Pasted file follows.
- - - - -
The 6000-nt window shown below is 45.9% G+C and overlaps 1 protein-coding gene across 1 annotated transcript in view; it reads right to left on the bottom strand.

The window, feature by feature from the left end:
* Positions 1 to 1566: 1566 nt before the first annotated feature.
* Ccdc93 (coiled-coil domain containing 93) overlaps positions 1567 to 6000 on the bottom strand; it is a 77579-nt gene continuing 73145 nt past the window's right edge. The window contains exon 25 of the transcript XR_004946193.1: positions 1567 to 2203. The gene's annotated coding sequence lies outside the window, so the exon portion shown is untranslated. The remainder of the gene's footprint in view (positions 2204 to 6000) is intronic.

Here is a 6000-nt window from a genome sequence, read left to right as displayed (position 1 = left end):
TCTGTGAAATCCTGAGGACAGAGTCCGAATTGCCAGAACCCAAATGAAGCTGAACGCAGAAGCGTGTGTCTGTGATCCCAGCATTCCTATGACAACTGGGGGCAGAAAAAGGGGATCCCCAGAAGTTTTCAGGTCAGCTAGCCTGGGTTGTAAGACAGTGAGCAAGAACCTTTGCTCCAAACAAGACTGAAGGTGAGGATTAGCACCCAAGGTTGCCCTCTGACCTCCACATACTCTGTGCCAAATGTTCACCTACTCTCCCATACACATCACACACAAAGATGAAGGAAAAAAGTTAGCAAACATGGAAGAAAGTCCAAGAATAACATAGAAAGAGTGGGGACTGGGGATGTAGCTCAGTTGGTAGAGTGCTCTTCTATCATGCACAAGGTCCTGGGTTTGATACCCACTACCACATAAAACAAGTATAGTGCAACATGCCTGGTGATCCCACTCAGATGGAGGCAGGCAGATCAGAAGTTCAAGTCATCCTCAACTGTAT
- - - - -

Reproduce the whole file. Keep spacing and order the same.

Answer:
The 6000-nt window shown below is 45.9% G+C and overlaps 1 protein-coding gene across 1 annotated transcript in view; it reads right to left on the bottom strand.

The window, feature by feature from the left end:
* Positions 1 to 1566: 1566 nt before the first annotated feature.
* Ccdc93 (coiled-coil domain containing 93) overlaps positions 1567 to 6000 on the bottom strand; it is a 77579-nt gene continuing 73145 nt past the window's right edge. The window contains exon 25 of the transcript XR_004946193.1: positions 1567 to 2203. The gene's annotated coding sequence lies outside the window, so the exon portion shown is untranslated. The remainder of the gene's footprint in view (positions 2204 to 6000) is intronic.

Here is a 6000-nt window from a genome sequence, read left to right as displayed (position 1 = left end):
TCTGTGAAATCCTGAGGACAGAGTCCGAATTGCCAGAACCCAAATGAAGCTGAACGCAGAAGCGTGTGTCTGTGATCCCAGCATTCCTATGACAACTGGGGGCAGAAAAAGGGGATCCCCAGAAGTTTTCAGGTCAGCTAGCCTGGGTTGTAAGACAGTGAGCAAGAACCTTTGCTCCAAACAAGACTGAAGGTGAGGATTAGCACCCAAGGTTGCCCTCTGACCTCCACATACTCTGTGCCAAATGTTCACCTACTCTCCCATACACATCACACACAAAGATGAAGGAAAAAAGTTAGCAAACATGGAAGAAAGTCCAAGAATAACATAGAAAGAGTGGGGACTGGGGATGTAGCTCAGTTGGTAGAGTGCTCTTCTATCATGCACAAGGTCCTGGGTTTGATACCCACTACCACATAAAACAAGTATAGTGCAACATGCCTGGTGATCCCACTCAGATGGAGGCAGGCAGATCAGAAGTTCAAGTCATCCTCAACTGTAT